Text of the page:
A significant majority of talent managers in Europe, nearly 60 percent, are grappling with the challenge of young employees leaving their jobs and the difficulty of finding adequately skilled replacements, according to the 2023 Global State of Upskilling and Reskilling Report by the educational platform 360Learning.
The report, which surveyed 3,600 talent managers, Learning and Development (L&D) professionals, and learners in the UK, US, France, and Germany, sheds light on the critical issues surrounding the current skills crisis.
The study reveals that the high turnover of young professionals and the inability to hire talent with the right experience and expertise are posing substantial hurdles to addressing the skills shortage, presenting a ticking time bomb that transcends generational divides.
Additionally, 38 percent of respondents from the UK, France, Germany, and the US cited the knowledge gap created by retiring older employees as a significant challenge. In the UK, this issue was especially pronounced, with 48 percent of talent managers identifying it as their primary obstacle.
Difficulty in finding hew hires
In both France and the US, the main concern was the difficulty in finding new hires with the requisite competencies, with the baby boomer issue ranking as the second most substantial challenge in France and the youth problem in the US.
The data highlights that these problems are further exacerbated by companies struggling to upskill and reskill their workforce quickly enough to bridge the knowledge and skills gap created by departing employees.
In the UK, the loss of knowledge from retiring staff was considered more impactful than the monetary costs of replacement. In the US and France, significant staff turnover was found to demotivate those remaining, while in Germany, the cost and delay in filling vacancies created by staff turnover were the primary concerns of managers.
Moreover, employees who cannot see a clear career progression within their organisation are more inclined to seek opportunities externally, thus exacerbating the skills crisis.
The report also revealed that in the United States, talent managers faced difficulties in managing the transfer of knowledge between experienced and new team members when replacing staff. In Germany, the rapid pace of technological innovation was depleting skills, while in France, understanding the most in-demand skills represented a significant hurdle for talent managers.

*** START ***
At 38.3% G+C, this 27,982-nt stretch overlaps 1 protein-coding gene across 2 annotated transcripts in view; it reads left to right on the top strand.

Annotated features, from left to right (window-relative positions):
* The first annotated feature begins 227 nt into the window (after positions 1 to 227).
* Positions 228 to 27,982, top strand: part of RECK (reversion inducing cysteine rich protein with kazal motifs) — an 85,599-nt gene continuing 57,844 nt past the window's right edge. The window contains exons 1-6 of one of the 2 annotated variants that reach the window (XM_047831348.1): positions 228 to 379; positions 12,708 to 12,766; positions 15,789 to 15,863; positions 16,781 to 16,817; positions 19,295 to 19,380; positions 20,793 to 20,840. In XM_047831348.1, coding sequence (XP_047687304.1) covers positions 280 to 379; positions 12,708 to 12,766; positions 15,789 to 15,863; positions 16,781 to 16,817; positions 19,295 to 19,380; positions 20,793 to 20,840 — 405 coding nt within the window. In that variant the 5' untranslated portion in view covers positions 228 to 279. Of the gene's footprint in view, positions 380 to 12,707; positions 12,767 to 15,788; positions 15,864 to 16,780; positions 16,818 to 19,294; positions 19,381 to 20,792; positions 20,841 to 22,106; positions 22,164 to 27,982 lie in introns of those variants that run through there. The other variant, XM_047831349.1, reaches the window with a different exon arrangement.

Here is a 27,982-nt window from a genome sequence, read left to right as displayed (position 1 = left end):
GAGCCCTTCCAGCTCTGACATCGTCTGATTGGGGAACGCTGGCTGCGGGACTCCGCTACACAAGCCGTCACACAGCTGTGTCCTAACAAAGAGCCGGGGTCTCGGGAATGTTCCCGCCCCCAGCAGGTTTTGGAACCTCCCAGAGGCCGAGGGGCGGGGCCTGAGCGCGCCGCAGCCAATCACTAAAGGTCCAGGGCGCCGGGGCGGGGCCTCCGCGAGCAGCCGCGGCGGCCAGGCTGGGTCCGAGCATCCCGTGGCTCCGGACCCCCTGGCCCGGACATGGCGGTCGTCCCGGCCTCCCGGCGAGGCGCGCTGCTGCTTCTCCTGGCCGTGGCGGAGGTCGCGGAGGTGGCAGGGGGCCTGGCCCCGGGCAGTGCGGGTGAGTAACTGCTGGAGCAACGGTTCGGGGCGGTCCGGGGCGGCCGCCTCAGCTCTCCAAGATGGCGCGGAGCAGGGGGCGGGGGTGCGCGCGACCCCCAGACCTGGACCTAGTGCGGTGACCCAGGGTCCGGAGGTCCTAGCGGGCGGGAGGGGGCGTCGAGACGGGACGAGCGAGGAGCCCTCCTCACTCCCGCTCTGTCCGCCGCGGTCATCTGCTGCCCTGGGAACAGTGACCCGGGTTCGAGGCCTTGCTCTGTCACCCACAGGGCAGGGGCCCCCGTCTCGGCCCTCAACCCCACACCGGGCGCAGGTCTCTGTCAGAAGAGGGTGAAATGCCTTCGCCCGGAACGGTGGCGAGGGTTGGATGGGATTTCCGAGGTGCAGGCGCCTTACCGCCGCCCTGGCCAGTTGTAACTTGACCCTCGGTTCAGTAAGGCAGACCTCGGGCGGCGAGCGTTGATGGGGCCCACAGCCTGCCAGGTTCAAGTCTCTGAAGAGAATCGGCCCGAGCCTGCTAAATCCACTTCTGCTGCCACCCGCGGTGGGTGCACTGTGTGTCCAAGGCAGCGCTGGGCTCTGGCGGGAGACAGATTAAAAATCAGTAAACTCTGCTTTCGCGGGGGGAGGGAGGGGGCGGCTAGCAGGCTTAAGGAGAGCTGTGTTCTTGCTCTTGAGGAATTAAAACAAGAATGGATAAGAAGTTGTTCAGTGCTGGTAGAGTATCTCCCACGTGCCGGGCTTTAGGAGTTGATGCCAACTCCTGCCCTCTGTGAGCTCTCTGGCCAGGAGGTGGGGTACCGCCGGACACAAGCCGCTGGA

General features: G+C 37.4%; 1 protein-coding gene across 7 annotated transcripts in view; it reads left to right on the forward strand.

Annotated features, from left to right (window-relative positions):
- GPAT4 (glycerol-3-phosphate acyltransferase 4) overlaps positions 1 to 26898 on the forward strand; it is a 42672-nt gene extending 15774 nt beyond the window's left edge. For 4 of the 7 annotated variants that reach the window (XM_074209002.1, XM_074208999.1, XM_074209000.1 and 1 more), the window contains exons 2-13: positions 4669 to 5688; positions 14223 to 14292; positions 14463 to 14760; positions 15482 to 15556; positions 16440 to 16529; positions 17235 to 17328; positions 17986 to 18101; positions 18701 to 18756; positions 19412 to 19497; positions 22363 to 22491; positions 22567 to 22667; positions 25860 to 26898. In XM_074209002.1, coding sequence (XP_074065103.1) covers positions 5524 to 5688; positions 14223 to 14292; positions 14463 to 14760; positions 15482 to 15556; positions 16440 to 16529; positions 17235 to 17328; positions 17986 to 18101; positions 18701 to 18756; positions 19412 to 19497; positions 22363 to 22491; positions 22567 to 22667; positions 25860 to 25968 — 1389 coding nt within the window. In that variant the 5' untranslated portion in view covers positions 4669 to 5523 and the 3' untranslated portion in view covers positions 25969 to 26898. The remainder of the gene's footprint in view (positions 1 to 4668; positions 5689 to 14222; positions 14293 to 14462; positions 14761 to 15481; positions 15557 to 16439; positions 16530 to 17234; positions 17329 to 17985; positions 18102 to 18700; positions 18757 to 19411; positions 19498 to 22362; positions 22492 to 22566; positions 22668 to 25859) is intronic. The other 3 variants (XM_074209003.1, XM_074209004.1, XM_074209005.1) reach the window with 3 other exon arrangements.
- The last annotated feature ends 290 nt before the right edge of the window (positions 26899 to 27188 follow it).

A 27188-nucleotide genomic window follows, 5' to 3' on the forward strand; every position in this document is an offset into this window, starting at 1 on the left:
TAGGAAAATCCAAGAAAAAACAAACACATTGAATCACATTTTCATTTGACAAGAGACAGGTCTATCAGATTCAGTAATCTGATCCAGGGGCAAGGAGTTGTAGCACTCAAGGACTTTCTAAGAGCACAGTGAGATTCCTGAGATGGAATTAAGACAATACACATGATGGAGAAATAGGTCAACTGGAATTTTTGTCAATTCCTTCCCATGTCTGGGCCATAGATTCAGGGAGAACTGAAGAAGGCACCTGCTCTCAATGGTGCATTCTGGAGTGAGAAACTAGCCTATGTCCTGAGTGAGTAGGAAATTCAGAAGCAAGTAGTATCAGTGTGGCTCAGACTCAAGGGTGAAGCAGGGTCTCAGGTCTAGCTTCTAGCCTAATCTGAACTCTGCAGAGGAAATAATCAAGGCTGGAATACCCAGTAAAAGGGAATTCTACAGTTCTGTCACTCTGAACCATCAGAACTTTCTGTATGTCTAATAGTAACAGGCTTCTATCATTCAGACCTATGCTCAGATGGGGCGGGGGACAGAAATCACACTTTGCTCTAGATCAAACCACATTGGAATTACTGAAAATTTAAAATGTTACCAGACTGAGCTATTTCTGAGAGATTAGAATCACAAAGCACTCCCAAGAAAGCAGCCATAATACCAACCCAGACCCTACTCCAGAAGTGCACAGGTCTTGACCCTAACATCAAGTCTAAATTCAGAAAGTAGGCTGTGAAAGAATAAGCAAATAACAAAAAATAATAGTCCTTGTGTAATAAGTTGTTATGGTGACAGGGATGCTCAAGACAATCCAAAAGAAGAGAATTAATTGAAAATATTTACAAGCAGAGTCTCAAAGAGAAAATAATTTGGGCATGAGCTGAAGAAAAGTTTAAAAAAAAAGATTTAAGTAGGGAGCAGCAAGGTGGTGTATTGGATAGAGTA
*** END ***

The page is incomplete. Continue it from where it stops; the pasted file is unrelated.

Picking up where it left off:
How can businesses overcome these challenges?
In response to these challenges, many businesses are shifting their hiring practices. While external hiring has historically been the primary focus, there is a growing trend toward internal hiring, with the goal of reducing costs and time investments while harnessing proprietary skills among current employees. Across all surveyed countries, a quarter of talent teams prioritise internal hiring over external recruitment. In the UK, US, and Germany, talent teams are split evenly between internal and external hiring, while there is a slight preference for external hiring in France.
Nevertheless, there is still room for improvement, as nearly two-thirds of respondents described their organisation’s upskilling efforts as inadequate. Additionally, over half (58%) expressed concerns about the sharing of knowledge between more experienced colleagues during internal transitions, describing it as “well-meaning but full of gaps.”
The study also suggests that greater involvement of L&D teams in mapping skills to job roles and implementing upskilling and reskilling strategies is needed. Only in the UK do half of the respondents believe that L&D teams play a significant role in these activities, whereas, in Germany, the figure is 34 percent, in the US, it’s 36 percent, and in France, it’s 37 percent.
Research by LinkedIn has indicated that employees are more likely to stay at companies that invest in their long-term learning, emphasising the positive impact of implementing upskilling and reskilling initiatives on workforces.
David James, Chief Learning Officer at 360Learning, emphasised the urgency of the skills crisis, stating, “The demand for talent is far outstripping supply, necessitating a culture of continuous learning and the provision of tools and opportunities for teams to advance their skills. By doing so, companies can create resilient and adaptable workforces without resorting to lengthy and expensive hiring processes.”
Amelia Brand is the Editor for HRreview. With a Master’s degree in Legal and Political Theory, her particular interests within HR include employment law, DE&I, wellbeing within the workplace. Prior to working with HRreview, Amelia was Sub-Editor of a magazine, and Editor of the Environmental Justice Project at the University College London, writing and overseeing articles into UCL’s weekly newsletter. Her previous academic work has focused on philosophy, politics and law, with a special focus on how artificial intelligence will feature in the future.